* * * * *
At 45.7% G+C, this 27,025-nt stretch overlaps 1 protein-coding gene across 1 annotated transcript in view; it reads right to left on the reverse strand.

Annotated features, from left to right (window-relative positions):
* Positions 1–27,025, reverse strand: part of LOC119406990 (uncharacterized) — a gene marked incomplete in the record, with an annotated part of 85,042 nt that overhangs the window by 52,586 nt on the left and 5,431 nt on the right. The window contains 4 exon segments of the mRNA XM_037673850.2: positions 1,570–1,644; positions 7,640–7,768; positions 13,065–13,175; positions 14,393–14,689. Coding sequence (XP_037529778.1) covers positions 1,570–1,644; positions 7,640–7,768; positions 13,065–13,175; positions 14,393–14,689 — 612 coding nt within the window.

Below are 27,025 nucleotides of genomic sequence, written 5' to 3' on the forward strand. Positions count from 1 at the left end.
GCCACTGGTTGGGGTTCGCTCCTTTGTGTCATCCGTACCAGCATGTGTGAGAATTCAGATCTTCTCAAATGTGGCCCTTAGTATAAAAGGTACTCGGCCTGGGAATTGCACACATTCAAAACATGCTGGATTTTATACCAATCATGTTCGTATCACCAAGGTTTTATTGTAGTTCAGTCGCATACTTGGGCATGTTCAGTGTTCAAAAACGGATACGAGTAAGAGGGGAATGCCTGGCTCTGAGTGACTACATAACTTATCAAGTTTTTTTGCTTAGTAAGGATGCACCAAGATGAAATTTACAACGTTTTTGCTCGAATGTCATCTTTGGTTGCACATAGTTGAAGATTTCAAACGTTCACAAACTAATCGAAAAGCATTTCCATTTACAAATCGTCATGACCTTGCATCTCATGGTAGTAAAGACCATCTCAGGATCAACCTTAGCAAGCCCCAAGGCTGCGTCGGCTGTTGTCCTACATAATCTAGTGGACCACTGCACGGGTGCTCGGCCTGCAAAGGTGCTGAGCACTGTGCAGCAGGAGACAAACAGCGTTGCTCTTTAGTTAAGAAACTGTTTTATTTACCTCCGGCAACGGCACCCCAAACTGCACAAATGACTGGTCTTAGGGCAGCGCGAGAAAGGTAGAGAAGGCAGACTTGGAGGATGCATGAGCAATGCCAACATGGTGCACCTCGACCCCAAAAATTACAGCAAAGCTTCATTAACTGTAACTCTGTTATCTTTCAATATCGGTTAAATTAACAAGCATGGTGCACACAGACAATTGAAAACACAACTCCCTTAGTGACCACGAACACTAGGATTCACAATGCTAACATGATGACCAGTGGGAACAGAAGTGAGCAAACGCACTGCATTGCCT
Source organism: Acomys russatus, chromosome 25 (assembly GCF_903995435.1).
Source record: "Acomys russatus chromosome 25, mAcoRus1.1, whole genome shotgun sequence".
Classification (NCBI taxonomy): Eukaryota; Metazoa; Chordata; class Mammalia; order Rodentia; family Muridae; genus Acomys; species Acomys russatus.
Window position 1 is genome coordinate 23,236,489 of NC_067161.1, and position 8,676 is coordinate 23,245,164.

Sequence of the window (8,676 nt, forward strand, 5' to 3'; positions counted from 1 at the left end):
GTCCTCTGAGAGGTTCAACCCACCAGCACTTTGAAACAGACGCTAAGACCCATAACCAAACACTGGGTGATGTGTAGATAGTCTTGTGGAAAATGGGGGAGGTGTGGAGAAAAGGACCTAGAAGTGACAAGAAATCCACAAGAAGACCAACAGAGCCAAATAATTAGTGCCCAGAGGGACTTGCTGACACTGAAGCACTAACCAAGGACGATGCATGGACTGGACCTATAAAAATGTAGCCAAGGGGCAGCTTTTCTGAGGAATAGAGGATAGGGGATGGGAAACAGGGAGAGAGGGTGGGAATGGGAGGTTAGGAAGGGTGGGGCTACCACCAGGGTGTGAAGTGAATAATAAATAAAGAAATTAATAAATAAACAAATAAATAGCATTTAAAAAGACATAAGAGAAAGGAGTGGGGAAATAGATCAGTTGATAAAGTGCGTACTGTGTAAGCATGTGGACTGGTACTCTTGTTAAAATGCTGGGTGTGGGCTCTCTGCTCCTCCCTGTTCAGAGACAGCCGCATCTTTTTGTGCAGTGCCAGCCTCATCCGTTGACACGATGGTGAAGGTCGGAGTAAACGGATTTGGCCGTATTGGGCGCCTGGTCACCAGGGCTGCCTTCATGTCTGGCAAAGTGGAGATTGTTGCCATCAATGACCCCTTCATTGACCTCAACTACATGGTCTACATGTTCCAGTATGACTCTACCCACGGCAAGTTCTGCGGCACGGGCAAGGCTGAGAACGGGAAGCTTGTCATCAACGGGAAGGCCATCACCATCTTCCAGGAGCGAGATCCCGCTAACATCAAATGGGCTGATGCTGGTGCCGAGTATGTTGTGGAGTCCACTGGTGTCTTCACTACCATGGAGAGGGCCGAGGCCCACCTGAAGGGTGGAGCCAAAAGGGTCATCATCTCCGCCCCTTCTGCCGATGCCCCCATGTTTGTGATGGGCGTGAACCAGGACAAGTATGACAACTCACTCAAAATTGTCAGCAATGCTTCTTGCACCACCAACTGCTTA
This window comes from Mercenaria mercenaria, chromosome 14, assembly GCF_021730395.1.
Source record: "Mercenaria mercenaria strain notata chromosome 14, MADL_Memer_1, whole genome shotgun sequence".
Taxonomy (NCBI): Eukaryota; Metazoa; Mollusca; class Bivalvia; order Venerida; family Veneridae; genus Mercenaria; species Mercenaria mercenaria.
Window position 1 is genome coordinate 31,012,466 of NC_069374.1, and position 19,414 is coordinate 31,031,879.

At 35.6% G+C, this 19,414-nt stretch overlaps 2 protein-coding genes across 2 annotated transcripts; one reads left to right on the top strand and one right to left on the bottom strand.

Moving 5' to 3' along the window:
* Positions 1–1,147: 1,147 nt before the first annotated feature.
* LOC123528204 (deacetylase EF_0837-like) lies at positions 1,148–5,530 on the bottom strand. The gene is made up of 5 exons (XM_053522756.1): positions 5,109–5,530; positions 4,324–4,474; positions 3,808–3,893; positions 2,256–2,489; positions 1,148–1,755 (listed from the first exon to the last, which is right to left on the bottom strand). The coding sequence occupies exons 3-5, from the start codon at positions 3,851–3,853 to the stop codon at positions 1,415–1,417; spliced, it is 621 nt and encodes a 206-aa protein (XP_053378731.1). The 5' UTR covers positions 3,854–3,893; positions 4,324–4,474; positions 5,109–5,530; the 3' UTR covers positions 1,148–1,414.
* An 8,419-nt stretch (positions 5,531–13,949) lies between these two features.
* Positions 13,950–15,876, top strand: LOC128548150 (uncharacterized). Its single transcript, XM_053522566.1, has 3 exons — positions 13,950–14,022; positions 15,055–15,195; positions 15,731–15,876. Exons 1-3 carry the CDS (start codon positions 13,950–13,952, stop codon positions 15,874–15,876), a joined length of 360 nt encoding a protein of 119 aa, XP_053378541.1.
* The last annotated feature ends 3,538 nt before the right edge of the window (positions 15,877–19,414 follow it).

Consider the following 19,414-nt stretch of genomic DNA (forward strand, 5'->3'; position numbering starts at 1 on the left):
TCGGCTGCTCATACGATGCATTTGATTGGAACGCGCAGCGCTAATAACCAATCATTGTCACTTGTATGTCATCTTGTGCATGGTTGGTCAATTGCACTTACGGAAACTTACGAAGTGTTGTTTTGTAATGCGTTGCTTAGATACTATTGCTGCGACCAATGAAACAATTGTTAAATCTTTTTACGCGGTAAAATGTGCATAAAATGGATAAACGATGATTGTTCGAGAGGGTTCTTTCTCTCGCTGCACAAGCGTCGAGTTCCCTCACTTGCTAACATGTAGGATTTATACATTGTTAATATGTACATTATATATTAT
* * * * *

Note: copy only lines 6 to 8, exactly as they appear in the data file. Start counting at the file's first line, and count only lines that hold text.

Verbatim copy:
Source organism: Acomys russatus, chromosome 25 (assembly GCF_903995435.1).
Source record: "Acomys russatus chromosome 25, mAcoRus1.1, whole genome shotgun sequence".
Classification (NCBI taxonomy): Eukaryota; Metazoa; Chordata; class Mammalia; order Rodentia; family Muridae; genus Acomys; species Acomys russatus.